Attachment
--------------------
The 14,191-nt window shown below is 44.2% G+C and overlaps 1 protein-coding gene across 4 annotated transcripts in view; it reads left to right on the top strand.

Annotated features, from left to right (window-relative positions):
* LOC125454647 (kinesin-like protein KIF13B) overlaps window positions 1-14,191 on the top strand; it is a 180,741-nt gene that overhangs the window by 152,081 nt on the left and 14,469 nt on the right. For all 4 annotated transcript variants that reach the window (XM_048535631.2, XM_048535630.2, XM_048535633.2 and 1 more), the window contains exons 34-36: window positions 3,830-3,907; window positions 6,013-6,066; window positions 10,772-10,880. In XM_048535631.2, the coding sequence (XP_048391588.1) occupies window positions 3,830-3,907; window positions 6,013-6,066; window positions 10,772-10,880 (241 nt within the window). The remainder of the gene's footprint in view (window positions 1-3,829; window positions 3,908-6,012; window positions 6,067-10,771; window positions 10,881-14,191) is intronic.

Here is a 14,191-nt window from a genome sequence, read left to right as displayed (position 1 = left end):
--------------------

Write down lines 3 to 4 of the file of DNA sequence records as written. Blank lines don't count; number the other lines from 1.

* LOC125454647 (kinesin-like protein KIF13B) overlaps window positions 1-14,191 on the top strand; it is a 180,741-nt gene that overhangs the window by 152,081 nt on the left and 14,469 nt on the right. For all 4 annotated transcript variants that reach the window (XM_048535631.2, XM_048535630.2, XM_048535633.2 and 1 more), the window contains exons 34-36: window positions 3,830-3,907; window positions 6,013-6,066; window positions 10,772-10,880. In XM_048535631.2, the coding sequence (XP_048391588.1) occupies window positions 3,830-3,907; window positions 6,013-6,066; window positions 10,772-10,880 (241 nt within the window). The remainder of the gene's footprint in view (window positions 1-3,829; window positions 3,908-6,012; window positions 6,067-10,771; window positions 10,881-14,191) is intronic.

Here is a 14,191-nt window from a genome sequence, read left to right as displayed (position 1 = left end):